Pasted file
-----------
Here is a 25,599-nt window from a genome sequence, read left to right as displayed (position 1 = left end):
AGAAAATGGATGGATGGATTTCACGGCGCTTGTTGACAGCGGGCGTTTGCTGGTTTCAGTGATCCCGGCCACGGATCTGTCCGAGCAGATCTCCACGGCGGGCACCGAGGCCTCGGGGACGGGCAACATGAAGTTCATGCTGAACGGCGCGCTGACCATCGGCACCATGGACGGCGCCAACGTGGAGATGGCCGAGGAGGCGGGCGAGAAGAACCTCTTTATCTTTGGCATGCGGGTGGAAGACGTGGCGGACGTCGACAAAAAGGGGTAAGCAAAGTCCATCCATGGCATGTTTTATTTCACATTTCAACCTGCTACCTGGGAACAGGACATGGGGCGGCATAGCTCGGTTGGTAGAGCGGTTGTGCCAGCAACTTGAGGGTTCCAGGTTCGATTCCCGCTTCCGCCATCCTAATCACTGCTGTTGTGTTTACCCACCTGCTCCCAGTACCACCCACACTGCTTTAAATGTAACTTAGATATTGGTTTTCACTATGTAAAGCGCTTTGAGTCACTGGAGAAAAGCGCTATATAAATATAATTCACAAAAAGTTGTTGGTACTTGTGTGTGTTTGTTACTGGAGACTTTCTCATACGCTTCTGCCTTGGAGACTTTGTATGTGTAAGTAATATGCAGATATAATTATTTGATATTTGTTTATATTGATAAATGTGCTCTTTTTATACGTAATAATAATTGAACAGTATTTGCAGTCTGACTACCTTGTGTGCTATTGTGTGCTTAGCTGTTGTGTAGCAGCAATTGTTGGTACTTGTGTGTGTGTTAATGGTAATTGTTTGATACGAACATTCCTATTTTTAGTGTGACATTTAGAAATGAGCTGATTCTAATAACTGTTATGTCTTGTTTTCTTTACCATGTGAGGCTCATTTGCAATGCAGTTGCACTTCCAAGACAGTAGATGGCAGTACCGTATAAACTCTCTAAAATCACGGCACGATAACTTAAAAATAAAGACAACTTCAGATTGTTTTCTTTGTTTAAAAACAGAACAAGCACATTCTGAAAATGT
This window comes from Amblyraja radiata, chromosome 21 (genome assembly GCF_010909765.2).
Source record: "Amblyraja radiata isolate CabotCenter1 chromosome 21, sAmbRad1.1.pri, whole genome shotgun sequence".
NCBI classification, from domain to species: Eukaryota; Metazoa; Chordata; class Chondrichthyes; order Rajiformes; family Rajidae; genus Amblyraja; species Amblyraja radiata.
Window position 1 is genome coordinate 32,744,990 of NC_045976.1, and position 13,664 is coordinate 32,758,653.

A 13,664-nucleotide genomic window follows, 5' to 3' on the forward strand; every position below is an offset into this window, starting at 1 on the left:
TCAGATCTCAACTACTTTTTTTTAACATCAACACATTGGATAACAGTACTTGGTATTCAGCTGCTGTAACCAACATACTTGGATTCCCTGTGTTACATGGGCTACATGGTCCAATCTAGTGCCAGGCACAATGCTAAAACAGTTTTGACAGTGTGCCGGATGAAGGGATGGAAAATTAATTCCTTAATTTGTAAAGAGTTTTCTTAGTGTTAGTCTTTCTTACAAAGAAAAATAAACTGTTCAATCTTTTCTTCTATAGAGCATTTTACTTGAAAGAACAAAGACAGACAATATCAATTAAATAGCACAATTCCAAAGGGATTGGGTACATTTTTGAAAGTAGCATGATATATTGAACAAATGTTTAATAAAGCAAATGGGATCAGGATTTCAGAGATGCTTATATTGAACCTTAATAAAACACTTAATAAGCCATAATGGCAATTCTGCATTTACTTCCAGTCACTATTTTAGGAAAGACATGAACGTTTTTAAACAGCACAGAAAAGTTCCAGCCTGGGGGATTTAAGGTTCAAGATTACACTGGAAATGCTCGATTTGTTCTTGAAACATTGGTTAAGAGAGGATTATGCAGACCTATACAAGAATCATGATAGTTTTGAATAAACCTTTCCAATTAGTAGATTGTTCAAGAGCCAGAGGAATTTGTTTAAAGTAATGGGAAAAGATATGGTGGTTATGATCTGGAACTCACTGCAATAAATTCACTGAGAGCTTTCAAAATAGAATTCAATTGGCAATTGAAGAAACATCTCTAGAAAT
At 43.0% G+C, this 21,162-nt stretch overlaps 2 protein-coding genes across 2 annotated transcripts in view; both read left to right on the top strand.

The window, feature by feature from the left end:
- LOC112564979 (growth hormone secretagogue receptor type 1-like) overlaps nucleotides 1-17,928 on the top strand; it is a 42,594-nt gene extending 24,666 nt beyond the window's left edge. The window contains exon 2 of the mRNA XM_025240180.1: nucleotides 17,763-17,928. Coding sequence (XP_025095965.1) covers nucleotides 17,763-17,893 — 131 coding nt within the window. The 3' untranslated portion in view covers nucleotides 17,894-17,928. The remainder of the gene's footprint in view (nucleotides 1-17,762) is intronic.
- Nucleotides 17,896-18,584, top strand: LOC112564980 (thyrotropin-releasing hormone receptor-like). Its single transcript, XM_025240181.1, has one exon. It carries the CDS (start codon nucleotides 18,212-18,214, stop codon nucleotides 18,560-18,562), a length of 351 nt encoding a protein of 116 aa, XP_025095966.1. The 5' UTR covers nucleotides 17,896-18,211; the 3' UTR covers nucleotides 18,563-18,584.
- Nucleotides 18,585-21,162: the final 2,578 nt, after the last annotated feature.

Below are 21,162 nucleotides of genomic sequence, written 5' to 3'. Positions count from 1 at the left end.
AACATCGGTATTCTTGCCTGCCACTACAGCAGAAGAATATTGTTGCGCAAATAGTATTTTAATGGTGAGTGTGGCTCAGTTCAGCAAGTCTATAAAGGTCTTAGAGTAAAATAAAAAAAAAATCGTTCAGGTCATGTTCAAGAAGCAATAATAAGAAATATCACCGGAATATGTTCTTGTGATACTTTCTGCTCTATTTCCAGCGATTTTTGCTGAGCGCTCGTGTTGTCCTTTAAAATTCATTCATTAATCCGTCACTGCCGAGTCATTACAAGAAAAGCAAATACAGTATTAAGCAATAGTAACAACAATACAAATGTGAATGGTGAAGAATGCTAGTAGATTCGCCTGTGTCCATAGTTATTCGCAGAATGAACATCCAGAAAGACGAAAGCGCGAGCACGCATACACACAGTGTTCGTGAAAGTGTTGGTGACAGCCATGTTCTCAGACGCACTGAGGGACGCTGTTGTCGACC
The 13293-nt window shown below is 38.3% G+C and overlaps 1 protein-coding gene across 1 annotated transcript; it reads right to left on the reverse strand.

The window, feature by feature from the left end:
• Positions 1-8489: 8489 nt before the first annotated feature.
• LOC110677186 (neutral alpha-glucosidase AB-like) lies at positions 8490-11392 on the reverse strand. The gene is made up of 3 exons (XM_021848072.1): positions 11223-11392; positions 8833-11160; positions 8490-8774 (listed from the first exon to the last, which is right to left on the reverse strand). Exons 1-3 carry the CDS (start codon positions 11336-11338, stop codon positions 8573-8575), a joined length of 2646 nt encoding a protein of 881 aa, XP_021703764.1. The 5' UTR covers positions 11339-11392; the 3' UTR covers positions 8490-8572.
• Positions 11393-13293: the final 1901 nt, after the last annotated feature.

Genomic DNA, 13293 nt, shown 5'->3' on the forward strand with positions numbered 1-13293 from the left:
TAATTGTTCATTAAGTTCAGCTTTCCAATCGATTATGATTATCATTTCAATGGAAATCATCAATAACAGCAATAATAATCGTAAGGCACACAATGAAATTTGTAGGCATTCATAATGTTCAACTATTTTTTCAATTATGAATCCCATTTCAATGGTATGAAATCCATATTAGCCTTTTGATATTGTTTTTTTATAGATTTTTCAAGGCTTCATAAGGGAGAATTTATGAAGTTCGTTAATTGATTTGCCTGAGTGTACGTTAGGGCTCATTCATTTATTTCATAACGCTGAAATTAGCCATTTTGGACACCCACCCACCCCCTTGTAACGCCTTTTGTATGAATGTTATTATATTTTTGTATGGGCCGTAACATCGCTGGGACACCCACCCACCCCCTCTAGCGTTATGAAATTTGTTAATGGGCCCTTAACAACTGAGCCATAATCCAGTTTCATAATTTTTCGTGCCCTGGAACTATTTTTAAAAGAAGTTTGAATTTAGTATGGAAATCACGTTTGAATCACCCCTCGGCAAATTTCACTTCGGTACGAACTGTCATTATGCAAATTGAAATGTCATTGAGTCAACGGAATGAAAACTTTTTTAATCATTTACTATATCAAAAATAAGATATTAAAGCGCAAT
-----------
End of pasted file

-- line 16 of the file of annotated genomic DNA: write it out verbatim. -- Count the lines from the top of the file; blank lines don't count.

The 13293-nt window shown below is 38.3% G+C and overlaps 1 protein-coding gene across 1 annotated transcript; it reads right to left on the reverse strand.